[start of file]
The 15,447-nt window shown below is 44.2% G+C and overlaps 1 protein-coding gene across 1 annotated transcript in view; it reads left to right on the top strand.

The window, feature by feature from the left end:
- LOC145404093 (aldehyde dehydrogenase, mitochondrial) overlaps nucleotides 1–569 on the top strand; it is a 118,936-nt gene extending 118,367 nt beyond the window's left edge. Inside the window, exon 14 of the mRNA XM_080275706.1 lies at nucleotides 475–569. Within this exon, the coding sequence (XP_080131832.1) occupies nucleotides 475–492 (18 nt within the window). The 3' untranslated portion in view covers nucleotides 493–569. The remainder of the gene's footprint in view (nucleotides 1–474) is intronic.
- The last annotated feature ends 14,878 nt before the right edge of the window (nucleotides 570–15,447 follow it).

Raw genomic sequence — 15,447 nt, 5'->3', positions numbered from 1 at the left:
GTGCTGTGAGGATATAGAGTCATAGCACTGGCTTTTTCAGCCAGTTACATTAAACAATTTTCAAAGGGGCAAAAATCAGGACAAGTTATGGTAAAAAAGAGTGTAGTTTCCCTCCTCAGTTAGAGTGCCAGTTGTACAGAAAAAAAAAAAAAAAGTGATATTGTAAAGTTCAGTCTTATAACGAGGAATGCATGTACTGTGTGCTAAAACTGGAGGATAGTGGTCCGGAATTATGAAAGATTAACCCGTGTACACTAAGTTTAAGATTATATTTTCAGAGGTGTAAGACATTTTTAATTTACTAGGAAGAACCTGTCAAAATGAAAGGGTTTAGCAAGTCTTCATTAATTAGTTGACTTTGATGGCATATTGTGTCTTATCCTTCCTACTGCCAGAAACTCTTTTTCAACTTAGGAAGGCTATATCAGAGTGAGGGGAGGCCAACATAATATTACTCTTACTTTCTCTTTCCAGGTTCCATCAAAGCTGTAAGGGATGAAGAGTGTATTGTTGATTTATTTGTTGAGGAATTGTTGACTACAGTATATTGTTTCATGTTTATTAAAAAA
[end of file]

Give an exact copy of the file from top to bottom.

The 15,447-nt window shown below is 44.2% G+C and overlaps 1 protein-coding gene across 1 annotated transcript in view; it reads left to right on the top strand.

The window, feature by feature from the left end:
- LOC145404093 (aldehyde dehydrogenase, mitochondrial) overlaps nucleotides 1–569 on the top strand; it is a 118,936-nt gene extending 118,367 nt beyond the window's left edge. Inside the window, exon 14 of the mRNA XM_080275706.1 lies at nucleotides 475–569. Within this exon, the coding sequence (XP_080131832.1) occupies nucleotides 475–492 (18 nt within the window). The 3' untranslated portion in view covers nucleotides 493–569. The remainder of the gene's footprint in view (nucleotides 1–474) is intronic.
- The last annotated feature ends 14,878 nt before the right edge of the window (nucleotides 570–15,447 follow it).

Raw genomic sequence — 15,447 nt, 5'->3', positions numbered from 1 at the left:
GTGCTGTGAGGATATAGAGTCATAGCACTGGCTTTTTCAGCCAGTTACATTAAACAATTTTCAAAGGGGCAAAAATCAGGACAAGTTATGGTAAAAAAGAGTGTAGTTTCCCTCCTCAGTTAGAGTGCCAGTTGTACAGAAAAAAAAAAAAAAAGTGATATTGTAAAGTTCAGTCTTATAACGAGGAATGCATGTACTGTGTGCTAAAACTGGAGGATAGTGGTCCGGAATTATGAAAGATTAACCCGTGTACACTAAGTTTAAGATTATATTTTCAGAGGTGTAAGACATTTTTAATTTACTAGGAAGAACCTGTCAAAATGAAAGGGTTTAGCAAGTCTTCATTAATTAGTTGACTTTGATGGCATATTGTGTCTTATCCTTCCTACTGCCAGAAACTCTTTTTCAACTTAGGAAGGCTATATCAGAGTGAGGGGAGGCCAACATAATATTACTCTTACTTTCTCTTTCCAGGTTCCATCAAAGCTGTAAGGGATGAAGAGTGTATTGTTGATTTATTTGTTGAGGAATTGTTGACTACAGTATATTGTTTCATGTTTATTAAAAAA